A photo of a Spotted Whistling Duck (Dendrocygna guttata)
Spotted Whistling Duck

Spotted Whistling Duck

Dendrocygna guttata

The spotted whistling duck (Dendrocygna guttata) is a member of the duck family Anatidae. It is also referred to as the "spotted tree duck". This duck resides in Indonesia, New Guinea and the Philippines, but captive populations can be found elsewhere in the world. The Spotted whistling duck is one of the smaller species in the genus Dendrocygna. This duck grows to 43-50 cm tall. Males can weigh anywhere from 590g to 650g while females weigh 610g to 860g. White spots on their flanks and breasts gave these ducks the spotted name. The sides of the neck, faces, and eyebrows are all grey. Black or dark brown coloring stretches from the crown nape to the hindneck. This dark coloring is also found in the eyepatch. Their coloring resembles a cape with a thick collar. This cape starts as a light brown then fades into a darker brown closer to the tail. Their underbelly is mostly brown, sometimes spotted, and significantly lighter than the wings and the “collar.” A white bar on the upper tail coverts can be seen during flight aiding in identification. They have dull pink legs with black webbed feet and sharp nails. The bill is dark, yet often seen with portions of red and a small white mark on the lower mandible. Spotted whistling ducks look as though they are raised from the ground, as though they are standing up tall. Their wings pressed strongly against the body. Inner vanes of the outer primaries are jagged and can be seen in flight. While flying, the head is positioned down causing the whole bird to look hunched. The tail stays pointed and looks long when in flight. Juveniles are seen with white streaks on flanks instead of spots and have significantly duller coloring. Spotted whistling ducks are visually similar to D. arborea, yet many scientists believe its closest relative is D. eytoni. After gaining their adult plumage at the age of 6 months,. the spotted whistling duck has a single annual molt. Like other ducks, swans, and geese, the spotted whistling duck molts synchronously. Synchronous molting is common within Anseriformes because waterfowl have the ability to avoid terrestrial predators. Unlike other birds, waterfowl float in ponds lakes while they molt, safe from predators. Other more evolved ducks have two molts, whistling ducks only molt once.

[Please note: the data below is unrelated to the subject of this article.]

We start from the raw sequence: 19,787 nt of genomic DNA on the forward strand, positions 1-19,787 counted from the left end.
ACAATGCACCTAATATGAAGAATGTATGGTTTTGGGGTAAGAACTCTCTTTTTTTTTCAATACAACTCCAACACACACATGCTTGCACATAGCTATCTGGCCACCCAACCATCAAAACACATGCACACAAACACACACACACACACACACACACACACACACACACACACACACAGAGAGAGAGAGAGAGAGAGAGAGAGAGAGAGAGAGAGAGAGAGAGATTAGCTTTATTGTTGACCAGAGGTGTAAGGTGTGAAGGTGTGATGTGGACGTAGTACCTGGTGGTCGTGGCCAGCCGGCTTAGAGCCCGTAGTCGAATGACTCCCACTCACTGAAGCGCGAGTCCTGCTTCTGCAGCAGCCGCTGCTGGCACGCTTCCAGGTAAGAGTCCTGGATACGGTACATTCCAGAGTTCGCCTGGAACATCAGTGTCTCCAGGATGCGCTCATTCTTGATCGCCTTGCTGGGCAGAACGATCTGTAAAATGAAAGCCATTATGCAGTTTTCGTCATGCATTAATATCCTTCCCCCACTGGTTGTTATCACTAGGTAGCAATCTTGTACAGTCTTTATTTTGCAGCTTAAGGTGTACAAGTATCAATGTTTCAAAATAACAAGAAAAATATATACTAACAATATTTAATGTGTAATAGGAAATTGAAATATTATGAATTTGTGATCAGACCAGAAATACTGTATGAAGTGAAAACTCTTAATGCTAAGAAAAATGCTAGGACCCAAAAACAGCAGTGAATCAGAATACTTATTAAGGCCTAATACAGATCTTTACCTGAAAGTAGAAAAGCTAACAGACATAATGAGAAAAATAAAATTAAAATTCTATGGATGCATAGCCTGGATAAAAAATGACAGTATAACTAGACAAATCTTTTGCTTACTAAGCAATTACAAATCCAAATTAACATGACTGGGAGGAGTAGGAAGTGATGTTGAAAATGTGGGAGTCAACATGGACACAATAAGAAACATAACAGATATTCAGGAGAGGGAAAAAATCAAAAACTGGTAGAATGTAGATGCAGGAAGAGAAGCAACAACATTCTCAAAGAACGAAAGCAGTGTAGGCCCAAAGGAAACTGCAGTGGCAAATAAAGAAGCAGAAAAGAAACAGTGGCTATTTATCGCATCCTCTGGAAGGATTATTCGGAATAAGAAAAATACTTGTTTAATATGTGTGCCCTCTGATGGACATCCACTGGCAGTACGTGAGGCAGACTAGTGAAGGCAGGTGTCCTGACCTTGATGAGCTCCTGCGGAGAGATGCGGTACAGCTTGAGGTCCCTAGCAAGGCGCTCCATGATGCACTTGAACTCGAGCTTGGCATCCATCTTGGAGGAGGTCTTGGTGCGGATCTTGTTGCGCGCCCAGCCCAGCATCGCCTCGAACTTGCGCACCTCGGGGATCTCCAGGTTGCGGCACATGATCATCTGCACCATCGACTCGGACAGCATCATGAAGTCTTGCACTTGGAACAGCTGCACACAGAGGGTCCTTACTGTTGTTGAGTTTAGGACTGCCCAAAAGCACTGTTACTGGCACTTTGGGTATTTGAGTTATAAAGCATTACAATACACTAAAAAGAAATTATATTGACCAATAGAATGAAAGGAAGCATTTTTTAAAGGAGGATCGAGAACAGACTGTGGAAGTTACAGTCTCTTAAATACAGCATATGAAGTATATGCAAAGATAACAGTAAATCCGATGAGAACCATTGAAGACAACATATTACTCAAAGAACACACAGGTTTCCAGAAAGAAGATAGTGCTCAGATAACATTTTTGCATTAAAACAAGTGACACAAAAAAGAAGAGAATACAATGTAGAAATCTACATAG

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A photo of a Spotted Whistling Duck photographed in Villanueva Residence Philippines
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Daniel Disalvo
Sunday 25 Jun 2023 - 1:40pm
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